Day 2 - ESC

The day was dominated by the first hotline trial results. The one that caught my eye in particular was the STAR-heart study, covered in depth on Heartwire. In summary, in a group of patients with chronic heart failure due to CAD, the intracoronary infusion of bone marrow-derived stem cells had a significant survival benefit maintained out to 5 years. Accompanying this were improvements in ejection fraction and other measures of functional capacity. A similar size control group received no stem cells but identical follow-up.

Although somehow the results of the study were published a few months before this Hotline Session in the European Heart Journal, the presentation here in Stockholm still caused considerable interest on the conference floor.

The mechanism of such a sustained benefit was the topic of much discussion, given a single administration of cells down the infarct-related artery. Also of note was the improvement in electrical stability seen in the treatment group - with an increase in heart rate variability.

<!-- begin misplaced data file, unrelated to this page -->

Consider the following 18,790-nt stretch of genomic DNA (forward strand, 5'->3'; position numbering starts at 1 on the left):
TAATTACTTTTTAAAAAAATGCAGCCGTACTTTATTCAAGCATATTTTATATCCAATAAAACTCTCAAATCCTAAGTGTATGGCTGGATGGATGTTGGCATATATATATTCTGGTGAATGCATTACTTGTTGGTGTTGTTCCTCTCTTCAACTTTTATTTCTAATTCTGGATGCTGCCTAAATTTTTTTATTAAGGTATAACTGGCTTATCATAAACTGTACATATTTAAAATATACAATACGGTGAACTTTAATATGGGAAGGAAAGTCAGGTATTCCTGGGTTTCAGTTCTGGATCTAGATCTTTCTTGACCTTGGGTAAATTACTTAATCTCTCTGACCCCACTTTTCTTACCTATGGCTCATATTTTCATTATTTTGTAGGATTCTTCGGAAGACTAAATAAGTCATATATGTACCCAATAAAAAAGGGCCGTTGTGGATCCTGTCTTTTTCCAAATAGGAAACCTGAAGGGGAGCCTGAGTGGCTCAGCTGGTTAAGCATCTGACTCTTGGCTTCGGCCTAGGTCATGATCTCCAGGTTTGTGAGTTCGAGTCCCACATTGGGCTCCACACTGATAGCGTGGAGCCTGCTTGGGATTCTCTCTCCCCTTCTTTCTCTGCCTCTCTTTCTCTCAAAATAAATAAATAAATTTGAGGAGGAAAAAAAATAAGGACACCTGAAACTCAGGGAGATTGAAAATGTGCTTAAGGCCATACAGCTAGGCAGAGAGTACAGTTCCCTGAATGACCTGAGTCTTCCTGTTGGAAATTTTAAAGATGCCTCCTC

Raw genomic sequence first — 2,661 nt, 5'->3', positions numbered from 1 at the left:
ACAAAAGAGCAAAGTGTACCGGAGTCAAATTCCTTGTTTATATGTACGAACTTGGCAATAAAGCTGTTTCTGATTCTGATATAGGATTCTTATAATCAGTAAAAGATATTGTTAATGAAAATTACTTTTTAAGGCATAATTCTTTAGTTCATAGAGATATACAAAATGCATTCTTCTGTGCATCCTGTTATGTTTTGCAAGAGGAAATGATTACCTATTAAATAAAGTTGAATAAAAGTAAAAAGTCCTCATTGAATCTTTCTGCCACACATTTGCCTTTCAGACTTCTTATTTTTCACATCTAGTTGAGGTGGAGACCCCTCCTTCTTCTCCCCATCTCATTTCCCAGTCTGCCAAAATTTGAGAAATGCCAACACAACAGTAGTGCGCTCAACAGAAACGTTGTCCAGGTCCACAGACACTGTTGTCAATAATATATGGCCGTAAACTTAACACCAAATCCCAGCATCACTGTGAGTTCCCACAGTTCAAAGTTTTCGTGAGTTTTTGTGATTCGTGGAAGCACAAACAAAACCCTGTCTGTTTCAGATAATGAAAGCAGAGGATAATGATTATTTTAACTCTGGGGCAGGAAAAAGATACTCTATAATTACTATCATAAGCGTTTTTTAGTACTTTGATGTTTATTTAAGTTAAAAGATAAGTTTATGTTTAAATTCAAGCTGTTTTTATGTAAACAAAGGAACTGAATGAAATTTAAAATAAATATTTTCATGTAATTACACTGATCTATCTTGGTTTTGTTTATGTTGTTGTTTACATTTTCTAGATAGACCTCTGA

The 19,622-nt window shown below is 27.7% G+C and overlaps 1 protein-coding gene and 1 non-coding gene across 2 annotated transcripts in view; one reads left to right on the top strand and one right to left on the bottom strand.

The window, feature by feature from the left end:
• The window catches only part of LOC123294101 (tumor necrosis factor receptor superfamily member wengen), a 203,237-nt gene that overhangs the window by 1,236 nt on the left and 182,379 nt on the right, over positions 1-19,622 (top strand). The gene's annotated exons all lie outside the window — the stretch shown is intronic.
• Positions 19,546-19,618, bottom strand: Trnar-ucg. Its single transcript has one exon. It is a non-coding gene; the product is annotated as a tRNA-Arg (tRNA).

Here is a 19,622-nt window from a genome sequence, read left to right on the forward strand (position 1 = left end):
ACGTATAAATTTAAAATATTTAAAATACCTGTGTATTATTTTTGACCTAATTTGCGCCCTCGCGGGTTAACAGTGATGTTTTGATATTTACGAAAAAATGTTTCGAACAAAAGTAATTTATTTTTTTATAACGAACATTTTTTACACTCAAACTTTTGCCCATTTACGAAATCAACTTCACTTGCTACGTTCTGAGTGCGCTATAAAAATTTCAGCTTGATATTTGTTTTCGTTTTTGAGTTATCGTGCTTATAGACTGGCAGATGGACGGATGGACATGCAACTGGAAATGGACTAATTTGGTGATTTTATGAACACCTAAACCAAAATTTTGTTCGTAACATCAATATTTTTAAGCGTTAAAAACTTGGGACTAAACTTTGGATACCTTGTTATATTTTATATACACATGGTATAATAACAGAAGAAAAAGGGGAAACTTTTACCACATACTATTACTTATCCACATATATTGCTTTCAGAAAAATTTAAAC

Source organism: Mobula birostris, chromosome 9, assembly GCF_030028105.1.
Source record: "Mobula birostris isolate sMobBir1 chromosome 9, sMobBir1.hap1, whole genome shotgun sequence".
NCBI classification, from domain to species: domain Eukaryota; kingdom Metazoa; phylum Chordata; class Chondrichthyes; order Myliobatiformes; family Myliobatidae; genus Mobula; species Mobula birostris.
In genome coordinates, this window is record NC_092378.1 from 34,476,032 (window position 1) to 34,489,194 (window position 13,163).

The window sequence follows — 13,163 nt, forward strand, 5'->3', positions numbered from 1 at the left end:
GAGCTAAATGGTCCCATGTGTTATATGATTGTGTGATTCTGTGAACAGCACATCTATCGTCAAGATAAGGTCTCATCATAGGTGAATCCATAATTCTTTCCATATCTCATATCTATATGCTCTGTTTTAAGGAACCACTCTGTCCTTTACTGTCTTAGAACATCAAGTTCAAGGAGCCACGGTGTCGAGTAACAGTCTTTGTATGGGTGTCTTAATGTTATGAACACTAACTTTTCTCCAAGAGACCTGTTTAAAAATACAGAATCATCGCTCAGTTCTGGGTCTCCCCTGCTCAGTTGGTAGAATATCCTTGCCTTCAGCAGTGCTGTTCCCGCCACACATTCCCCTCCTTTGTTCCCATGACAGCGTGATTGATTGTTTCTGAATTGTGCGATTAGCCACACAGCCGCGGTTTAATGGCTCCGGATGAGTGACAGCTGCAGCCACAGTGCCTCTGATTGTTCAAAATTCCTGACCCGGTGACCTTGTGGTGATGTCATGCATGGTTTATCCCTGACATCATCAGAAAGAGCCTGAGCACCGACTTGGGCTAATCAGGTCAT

One postulated mechanism was that the transplanted cells act as a scaffold for the resident cardiac stem cells, with direct paracrine effects on these cells another possibility.

What do you think of this landmark study? How about the publication embargo being broken by the European Heart Journal?

What about the mechanism of efficacy here?

Do you envisage a primary PCI procedure eventually involving a shot of stem cells down the infarct related artery after successful PCI?

Your answers to these questions, and others, are most welcome!